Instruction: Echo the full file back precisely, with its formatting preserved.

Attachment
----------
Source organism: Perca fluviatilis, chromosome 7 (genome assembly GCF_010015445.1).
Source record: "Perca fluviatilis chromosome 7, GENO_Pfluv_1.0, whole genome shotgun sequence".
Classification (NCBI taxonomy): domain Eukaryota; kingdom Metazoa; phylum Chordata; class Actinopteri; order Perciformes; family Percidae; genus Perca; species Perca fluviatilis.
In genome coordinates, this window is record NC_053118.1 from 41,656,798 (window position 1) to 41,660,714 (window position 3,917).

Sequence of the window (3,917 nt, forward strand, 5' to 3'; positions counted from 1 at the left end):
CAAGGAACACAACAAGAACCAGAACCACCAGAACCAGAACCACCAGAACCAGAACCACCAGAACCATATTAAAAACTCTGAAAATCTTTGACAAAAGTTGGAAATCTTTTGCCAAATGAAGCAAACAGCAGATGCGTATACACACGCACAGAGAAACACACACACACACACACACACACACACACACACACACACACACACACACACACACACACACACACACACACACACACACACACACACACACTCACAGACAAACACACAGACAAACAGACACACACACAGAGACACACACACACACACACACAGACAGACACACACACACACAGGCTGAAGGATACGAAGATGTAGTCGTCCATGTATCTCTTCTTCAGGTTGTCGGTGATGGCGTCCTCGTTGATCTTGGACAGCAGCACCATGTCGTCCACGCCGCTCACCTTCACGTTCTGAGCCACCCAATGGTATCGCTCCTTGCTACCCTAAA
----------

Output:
Source organism: Perca fluviatilis, chromosome 7 (genome assembly GCF_010015445.1).
Source record: "Perca fluviatilis chromosome 7, GENO_Pfluv_1.0, whole genome shotgun sequence".
Classification (NCBI taxonomy): domain Eukaryota; kingdom Metazoa; phylum Chordata; class Actinopteri; order Perciformes; family Percidae; genus Perca; species Perca fluviatilis.
In genome coordinates, this window is record NC_053118.1 from 41,656,798 (window position 1) to 41,660,714 (window position 3,917).

Sequence of the window (3,917 nt, forward strand, 5' to 3'; positions counted from 1 at the left end):
CAAGGAACACAACAAGAACCAGAACCACCAGAACCAGAACCACCAGAACCAGAACCACCAGAACCATATTAAAAACTCTGAAAATCTTTGACAAAAGTTGGAAATCTTTTGCCAAATGAAGCAAACAGCAGATGCGTATACACACGCACAGAGAAACACACACACACACACACACACACACACACACACACACACACACACACACACACACACACACACACACACACACACACACACACACACACACTCACAGACAAACACACAGACAAACAGACACACACACAGAGACACACACACACACACACACAGACAGACACACACACACACAGGCTGAAGGATACGAAGATGTAGTCGTCCATGTATCTCTTCTTCAGGTTGTCGGTGATGGCGTCCTCGTTGATCTTGGACAGCAGCACCATGTCGTCCACGCCGCTCACCTTCACGTTCTGAGCCACCCAATGGTATCGCTCCTTGCTACCCTAAA